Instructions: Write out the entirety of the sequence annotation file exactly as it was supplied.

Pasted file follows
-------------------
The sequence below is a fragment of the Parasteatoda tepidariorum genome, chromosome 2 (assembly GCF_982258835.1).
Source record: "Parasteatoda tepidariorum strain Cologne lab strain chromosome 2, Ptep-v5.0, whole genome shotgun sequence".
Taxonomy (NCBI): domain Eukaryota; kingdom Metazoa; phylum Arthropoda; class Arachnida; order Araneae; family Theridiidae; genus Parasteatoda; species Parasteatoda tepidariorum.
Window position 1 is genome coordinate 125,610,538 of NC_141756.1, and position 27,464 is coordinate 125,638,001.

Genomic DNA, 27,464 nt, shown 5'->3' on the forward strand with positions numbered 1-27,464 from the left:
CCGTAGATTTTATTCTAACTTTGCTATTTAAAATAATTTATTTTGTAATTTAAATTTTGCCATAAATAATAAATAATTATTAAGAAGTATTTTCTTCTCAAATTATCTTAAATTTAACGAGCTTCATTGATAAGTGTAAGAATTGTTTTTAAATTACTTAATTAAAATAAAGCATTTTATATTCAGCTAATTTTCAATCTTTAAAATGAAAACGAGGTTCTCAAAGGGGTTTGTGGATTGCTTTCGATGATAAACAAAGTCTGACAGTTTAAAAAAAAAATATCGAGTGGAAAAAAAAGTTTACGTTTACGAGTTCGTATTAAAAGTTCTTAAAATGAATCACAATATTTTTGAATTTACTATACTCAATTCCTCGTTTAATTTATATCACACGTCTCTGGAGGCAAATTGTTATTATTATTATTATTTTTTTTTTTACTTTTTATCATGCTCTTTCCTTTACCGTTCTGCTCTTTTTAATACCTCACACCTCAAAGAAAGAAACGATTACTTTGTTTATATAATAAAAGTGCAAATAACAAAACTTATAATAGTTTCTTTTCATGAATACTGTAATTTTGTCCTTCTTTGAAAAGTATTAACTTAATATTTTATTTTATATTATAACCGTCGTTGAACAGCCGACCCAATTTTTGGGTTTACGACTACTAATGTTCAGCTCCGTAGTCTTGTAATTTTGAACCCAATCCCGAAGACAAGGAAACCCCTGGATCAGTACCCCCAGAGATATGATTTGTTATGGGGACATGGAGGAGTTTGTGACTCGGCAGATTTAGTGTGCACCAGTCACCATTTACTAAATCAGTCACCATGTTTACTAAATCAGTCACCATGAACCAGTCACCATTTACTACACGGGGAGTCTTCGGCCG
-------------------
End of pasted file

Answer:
The sequence below is a fragment of the Parasteatoda tepidariorum genome, chromosome 2 (assembly GCF_982258835.1).
Source record: "Parasteatoda tepidariorum strain Cologne lab strain chromosome 2, Ptep-v5.0, whole genome shotgun sequence".
Taxonomy (NCBI): domain Eukaryota; kingdom Metazoa; phylum Arthropoda; class Arachnida; order Araneae; family Theridiidae; genus Parasteatoda; species Parasteatoda tepidariorum.
Window position 1 is genome coordinate 125,610,538 of NC_141756.1, and position 27,464 is coordinate 125,638,001.

Genomic DNA, 27,464 nt, shown 5'->3' on the forward strand with positions numbered 1-27,464 from the left:
CCGTAGATTTTATTCTAACTTTGCTATTTAAAATAATTTATTTTGTAATTTAAATTTTGCCATAAATAATAAATAATTATTAAGAAGTATTTTCTTCTCAAATTATCTTAAATTTAACGAGCTTCATTGATAAGTGTAAGAATTGTTTTTAAATTACTTAATTAAAATAAAGCATTTTATATTCAGCTAATTTTCAATCTTTAAAATGAAAACGAGGTTCTCAAAGGGGTTTGTGGATTGCTTTCGATGATAAACAAAGTCTGACAGTTTAAAAAAAAAATATCGAGTGGAAAAAAAAGTTTACGTTTACGAGTTCGTATTAAAAGTTCTTAAAATGAATCACAATATTTTTGAATTTACTATACTCAATTCCTCGTTTAATTTATATCACACGTCTCTGGAGGCAAATTGTTATTATTATTATTATTTTTTTTTTTACTTTTTATCATGCTCTTTCCTTTACCGTTCTGCTCTTTTTAATACCTCACACCTCAAAGAAAGAAACGATTACTTTGTTTATATAATAAAAGTGCAAATAACAAAACTTATAATAGTTTCTTTTCATGAATACTGTAATTTTGTCCTTCTTTGAAAAGTATTAACTTAATATTTTATTTTATATTATAACCGTCGTTGAACAGCCGACCCAATTTTTGGGTTTACGACTACTAATGTTCAGCTCCGTAGTCTTGTAATTTTGAACCCAATCCCGAAGACAAGGAAACCCCTGGATCAGTACCCCCAGAGATATGATTTGTTATGGGGACATGGAGGAGTTTGTGACTCGGCAGATTTAGTGTGCACCAGTCACCATTTACTAAATCAGTCACCATGTTTACTAAATCAGTCACCATGAACCAGTCACCATTTACTACACGGGGAGTCTTCGGCCG